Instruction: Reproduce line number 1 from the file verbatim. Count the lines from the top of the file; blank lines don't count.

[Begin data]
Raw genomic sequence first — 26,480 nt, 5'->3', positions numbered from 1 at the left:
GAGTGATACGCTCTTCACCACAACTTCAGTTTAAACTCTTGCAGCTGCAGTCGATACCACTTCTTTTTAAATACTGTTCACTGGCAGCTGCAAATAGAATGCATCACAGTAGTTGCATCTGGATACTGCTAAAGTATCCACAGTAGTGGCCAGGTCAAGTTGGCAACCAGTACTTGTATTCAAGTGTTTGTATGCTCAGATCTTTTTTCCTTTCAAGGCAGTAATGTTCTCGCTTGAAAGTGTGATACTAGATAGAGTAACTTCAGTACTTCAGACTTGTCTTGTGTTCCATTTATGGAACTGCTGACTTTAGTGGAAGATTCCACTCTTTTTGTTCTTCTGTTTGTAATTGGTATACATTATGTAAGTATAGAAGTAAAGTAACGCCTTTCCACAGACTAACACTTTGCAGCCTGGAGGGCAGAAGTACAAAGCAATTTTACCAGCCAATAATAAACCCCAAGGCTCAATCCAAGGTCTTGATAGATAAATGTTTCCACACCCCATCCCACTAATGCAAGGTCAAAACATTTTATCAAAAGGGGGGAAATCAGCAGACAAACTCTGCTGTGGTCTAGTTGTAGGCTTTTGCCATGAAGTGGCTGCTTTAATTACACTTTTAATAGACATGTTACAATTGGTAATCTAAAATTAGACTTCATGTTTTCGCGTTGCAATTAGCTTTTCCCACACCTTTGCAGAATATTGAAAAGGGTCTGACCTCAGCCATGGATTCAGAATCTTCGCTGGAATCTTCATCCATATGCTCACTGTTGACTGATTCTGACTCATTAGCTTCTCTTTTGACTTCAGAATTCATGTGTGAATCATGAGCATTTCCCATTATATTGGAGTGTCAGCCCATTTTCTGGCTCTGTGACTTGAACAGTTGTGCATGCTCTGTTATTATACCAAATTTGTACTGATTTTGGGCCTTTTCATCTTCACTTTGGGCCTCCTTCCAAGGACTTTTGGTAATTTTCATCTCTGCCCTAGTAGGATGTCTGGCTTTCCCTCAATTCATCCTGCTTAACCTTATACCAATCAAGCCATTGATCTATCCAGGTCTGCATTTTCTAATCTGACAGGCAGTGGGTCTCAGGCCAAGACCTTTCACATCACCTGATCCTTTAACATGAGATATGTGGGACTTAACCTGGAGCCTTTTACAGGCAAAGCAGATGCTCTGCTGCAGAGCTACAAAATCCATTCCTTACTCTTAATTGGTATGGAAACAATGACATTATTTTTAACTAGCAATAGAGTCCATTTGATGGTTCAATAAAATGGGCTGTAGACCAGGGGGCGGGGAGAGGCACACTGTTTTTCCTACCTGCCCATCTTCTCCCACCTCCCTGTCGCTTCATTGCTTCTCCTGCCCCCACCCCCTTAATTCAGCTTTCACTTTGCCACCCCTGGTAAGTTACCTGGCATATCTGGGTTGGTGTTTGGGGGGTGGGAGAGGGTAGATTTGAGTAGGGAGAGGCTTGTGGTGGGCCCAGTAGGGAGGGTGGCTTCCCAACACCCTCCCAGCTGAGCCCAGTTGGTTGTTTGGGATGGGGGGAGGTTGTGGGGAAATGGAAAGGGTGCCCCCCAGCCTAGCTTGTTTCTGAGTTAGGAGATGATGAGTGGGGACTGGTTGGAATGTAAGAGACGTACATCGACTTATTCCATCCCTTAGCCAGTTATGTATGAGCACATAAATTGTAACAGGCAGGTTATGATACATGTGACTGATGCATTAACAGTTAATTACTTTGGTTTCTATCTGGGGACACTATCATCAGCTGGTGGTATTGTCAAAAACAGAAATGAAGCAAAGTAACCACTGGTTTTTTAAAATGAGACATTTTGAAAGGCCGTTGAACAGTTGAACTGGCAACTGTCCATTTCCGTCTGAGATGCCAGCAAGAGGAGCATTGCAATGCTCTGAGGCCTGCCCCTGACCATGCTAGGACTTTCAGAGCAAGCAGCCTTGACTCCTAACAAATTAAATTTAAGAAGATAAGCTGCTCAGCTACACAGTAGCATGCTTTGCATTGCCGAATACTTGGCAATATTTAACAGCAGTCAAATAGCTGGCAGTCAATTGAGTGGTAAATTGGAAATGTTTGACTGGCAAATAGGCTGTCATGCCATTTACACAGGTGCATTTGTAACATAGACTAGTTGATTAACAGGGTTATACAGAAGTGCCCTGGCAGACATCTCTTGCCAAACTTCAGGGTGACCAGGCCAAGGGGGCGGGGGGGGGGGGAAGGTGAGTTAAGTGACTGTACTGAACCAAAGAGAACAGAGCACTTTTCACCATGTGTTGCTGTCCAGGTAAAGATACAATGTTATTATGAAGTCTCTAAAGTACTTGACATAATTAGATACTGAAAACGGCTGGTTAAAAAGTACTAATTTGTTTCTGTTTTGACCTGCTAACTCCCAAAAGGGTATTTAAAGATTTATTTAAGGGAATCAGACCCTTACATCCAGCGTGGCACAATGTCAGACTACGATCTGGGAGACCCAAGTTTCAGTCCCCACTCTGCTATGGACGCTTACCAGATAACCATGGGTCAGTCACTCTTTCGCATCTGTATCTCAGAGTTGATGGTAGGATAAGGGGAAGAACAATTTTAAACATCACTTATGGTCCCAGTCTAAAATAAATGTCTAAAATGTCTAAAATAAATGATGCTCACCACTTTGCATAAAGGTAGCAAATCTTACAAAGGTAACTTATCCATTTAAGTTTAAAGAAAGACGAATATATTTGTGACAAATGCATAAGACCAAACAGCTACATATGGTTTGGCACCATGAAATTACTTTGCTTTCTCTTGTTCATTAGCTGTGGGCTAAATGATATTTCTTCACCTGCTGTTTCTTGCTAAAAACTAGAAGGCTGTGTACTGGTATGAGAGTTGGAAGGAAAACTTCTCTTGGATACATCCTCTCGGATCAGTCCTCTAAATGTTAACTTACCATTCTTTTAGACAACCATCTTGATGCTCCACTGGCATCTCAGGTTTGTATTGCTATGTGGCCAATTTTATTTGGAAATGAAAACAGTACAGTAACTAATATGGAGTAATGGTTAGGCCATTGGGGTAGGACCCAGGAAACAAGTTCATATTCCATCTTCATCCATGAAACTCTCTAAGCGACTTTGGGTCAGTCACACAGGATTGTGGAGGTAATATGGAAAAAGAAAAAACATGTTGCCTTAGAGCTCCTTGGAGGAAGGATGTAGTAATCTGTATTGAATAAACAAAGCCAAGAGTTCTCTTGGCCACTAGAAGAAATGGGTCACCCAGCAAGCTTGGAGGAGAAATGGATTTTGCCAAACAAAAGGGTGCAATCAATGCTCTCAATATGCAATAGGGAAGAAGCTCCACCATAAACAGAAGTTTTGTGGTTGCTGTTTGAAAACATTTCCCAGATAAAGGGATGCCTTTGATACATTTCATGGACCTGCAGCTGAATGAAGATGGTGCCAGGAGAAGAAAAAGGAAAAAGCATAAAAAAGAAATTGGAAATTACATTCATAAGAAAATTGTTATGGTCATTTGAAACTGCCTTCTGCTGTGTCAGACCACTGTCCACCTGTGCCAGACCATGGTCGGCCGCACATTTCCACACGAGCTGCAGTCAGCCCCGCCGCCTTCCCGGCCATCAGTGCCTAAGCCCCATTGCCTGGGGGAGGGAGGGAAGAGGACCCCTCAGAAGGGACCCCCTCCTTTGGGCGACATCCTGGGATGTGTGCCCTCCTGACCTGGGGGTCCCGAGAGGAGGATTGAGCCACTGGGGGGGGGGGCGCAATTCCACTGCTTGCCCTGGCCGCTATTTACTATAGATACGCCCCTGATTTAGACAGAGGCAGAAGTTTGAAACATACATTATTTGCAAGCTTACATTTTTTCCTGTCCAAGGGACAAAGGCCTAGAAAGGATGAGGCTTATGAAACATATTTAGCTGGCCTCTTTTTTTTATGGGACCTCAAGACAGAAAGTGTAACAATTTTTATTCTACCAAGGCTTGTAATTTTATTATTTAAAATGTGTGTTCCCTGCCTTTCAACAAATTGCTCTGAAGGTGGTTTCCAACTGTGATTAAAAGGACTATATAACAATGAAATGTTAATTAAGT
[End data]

Raw genomic sequence first — 26,480 nt, 5'->3', positions numbered from 1 at the left: